Reviewed by Nomad
Starring Zack Ward, Dave Foley, Chris Coppola, Michael Benyaer, Jackie Tohn, Erick Avari
Written and Directed by Uwe Boll
We live in a world where Hollywood deems formula and repetition as essential keys for a successful box office. What's worked before will surely work again! Ideas are bought, repackaged and slapped onto a poster with the go-to guys attached in the hopes you'll remember the fantastic time you had watching The Hot Chick or The 40-Year Old Virgin or Talladega Nights. Hell, they'll even sell this to you as an idea: "From the producers of" blah blah blah. So, you want me to go see a movie because some rich guy who put money into a hit also put money into a new one? With the average person's movie dollars disappearing faster than corn chips in front of Joey Fatone, it seems the public isn't willing to plunk down their cash on the chance that they "might" like what they are about to see. Now, a hero comes to save us from the mundane, neutered comedy we have been spoon fed as of late. That visionary's name is … Uwe Boll. Oh yeah, you heard me. The man who some would argue inadvertently struck comedy gold with the now legendary House of the Dead turns out to be an evil comedy genius.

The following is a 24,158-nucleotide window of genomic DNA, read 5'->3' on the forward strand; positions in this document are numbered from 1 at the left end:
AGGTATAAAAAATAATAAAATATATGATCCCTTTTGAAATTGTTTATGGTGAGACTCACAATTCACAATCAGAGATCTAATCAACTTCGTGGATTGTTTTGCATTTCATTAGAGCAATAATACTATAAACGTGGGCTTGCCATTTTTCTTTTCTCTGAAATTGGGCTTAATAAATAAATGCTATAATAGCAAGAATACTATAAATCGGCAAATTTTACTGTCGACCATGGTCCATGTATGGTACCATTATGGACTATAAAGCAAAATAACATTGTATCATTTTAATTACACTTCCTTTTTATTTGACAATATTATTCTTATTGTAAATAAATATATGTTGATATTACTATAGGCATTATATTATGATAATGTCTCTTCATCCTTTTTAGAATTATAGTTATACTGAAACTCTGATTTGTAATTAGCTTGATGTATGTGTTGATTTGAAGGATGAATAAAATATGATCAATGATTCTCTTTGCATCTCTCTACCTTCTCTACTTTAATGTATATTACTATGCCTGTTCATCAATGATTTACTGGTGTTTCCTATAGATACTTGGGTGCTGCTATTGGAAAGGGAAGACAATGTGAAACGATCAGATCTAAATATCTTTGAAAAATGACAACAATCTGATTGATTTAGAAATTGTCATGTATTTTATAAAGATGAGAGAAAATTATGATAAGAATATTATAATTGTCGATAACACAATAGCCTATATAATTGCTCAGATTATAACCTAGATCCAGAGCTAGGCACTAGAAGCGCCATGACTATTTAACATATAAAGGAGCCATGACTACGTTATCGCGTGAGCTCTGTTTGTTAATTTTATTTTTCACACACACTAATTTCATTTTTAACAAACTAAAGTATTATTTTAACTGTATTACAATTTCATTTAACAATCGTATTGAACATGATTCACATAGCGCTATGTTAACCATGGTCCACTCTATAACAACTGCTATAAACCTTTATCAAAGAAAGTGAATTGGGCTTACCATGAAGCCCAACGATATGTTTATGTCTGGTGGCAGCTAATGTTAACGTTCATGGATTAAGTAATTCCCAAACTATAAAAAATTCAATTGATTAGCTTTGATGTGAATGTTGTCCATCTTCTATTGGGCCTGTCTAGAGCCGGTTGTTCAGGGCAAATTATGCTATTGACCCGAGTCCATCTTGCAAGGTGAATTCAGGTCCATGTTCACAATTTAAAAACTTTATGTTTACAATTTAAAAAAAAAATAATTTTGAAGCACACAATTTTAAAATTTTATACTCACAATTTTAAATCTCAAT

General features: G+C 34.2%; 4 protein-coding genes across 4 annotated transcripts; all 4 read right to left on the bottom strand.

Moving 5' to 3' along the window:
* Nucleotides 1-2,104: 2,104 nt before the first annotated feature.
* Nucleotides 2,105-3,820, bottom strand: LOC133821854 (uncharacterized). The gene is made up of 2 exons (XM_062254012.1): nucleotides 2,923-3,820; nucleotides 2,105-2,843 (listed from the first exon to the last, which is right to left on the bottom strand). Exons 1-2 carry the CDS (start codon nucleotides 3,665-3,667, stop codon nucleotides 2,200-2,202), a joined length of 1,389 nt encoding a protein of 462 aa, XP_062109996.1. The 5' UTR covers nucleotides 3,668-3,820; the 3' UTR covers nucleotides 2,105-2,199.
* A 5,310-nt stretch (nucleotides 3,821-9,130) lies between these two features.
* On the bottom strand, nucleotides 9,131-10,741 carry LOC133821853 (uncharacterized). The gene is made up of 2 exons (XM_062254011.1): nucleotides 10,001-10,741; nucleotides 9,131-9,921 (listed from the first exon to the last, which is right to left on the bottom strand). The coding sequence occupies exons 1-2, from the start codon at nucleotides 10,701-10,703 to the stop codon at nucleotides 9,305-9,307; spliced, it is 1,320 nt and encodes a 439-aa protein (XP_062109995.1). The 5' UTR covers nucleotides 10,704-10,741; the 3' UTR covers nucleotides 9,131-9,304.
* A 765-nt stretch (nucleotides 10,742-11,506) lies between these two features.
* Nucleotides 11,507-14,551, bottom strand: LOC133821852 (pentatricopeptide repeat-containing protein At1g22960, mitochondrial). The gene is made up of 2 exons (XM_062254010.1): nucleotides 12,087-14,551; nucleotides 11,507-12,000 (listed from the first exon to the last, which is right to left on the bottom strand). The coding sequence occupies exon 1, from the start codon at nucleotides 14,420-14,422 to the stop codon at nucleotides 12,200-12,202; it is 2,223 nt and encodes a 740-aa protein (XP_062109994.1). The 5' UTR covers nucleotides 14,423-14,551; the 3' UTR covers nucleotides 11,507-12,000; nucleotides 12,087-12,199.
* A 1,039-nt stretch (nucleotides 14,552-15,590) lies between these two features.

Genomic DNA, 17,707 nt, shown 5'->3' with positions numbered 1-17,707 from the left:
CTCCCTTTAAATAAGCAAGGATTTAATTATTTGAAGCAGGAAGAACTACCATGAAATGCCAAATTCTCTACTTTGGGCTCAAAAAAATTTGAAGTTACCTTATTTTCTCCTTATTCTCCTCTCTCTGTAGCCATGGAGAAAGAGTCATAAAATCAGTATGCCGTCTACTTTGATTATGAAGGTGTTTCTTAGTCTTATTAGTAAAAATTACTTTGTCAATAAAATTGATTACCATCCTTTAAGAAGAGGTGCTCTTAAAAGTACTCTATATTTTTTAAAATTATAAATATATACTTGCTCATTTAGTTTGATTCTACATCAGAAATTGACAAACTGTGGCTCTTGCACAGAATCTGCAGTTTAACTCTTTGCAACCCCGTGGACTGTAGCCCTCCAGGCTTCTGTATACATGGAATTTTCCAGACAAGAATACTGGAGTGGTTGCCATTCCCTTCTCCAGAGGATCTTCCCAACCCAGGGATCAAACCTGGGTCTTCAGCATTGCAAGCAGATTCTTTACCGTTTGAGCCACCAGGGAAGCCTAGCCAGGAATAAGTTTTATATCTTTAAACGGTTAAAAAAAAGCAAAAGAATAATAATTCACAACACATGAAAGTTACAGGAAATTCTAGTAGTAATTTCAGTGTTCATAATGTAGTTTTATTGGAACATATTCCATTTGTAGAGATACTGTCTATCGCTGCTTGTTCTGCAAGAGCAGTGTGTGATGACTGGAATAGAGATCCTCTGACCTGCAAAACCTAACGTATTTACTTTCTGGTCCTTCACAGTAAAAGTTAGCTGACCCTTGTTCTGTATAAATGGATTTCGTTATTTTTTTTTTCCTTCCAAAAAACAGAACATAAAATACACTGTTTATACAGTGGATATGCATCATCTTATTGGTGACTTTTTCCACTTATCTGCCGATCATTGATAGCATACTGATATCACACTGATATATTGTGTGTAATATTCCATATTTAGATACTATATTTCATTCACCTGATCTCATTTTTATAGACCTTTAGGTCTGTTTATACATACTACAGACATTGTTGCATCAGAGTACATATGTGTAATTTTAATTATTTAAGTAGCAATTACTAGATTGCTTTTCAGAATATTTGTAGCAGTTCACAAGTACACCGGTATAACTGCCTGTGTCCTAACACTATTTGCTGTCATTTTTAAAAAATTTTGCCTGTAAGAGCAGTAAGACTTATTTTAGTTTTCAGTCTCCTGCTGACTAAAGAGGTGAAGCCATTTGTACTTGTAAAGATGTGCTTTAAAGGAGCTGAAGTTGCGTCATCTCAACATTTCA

Postal, linked to the popular video game of the same name purely by title, is the tale of an everyman. To be more precise, it's about an everyman who is trapped in a loveless relationship with a whale of a woman who appears to be plucked from the frames of the Adult Swim cartoon "Squidbillies", can't find work, is tortured daily by governmental bureaucracy, and is just about at his limit. So, does our hero take a cue from Falling Down and start blowing up the city? Nope. Postal has higher aspirations than that. The "Postal Dude" (Ward), his only name in the film, joins forces with his morally corrupt, cult leader Uncle Dave (Foley) to pull off a scheme that could only be taken seriously in 2007 … and maybe even work in real life. This is the tale of people with more balls than brains getting over on people too lazy to even notice what is happening all around them. It's a complete spoof on the state of affairs in America as we hunt down international terrorists who most likely have taken up middle class living in Northridge, CA; and yet, the normal trappings and lame jokes you'd see in spoof fare like Epic Movie are thrown out the window in favor of well written and executed sight gags, hysterical dialogue, and moments so funny your jaw will drop in disbelief. Why will you be so shocked? Well, hell, it's a Uwe Boll movie! The man despised by keyboard tappers the world over delivers what is probably the funniest movie I've seen in five years. Amazing.